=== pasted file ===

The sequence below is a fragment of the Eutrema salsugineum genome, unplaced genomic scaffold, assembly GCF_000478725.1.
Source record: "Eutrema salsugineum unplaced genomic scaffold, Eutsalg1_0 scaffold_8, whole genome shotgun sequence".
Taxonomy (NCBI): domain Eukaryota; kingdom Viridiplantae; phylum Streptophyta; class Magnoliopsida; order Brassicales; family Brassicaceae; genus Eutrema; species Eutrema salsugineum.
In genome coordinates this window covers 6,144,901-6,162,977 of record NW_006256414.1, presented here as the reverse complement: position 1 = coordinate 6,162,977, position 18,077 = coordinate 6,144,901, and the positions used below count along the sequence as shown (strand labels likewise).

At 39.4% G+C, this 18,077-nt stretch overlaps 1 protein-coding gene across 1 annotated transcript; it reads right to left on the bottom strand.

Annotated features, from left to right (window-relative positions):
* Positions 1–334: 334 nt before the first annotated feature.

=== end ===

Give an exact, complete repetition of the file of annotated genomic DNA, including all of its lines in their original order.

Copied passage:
The sequence below is a fragment of the Eutrema salsugineum genome, unplaced genomic scaffold, assembly GCF_000478725.1.
Source record: "Eutrema salsugineum unplaced genomic scaffold, Eutsalg1_0 scaffold_8, whole genome shotgun sequence".
Taxonomy (NCBI): domain Eukaryota; kingdom Viridiplantae; phylum Streptophyta; class Magnoliopsida; order Brassicales; family Brassicaceae; genus Eutrema; species Eutrema salsugineum.
In genome coordinates this window covers 6,144,901-6,162,977 of record NW_006256414.1, presented here as the reverse complement: position 1 = coordinate 6,162,977, position 18,077 = coordinate 6,144,901, and the positions used below count along the sequence as shown (strand labels likewise).

At 39.4% G+C, this 18,077-nt stretch overlaps 1 protein-coding gene across 1 annotated transcript; it reads right to left on the bottom strand.

Annotated features, from left to right (window-relative positions):
* Positions 1–334: 334 nt before the first annotated feature.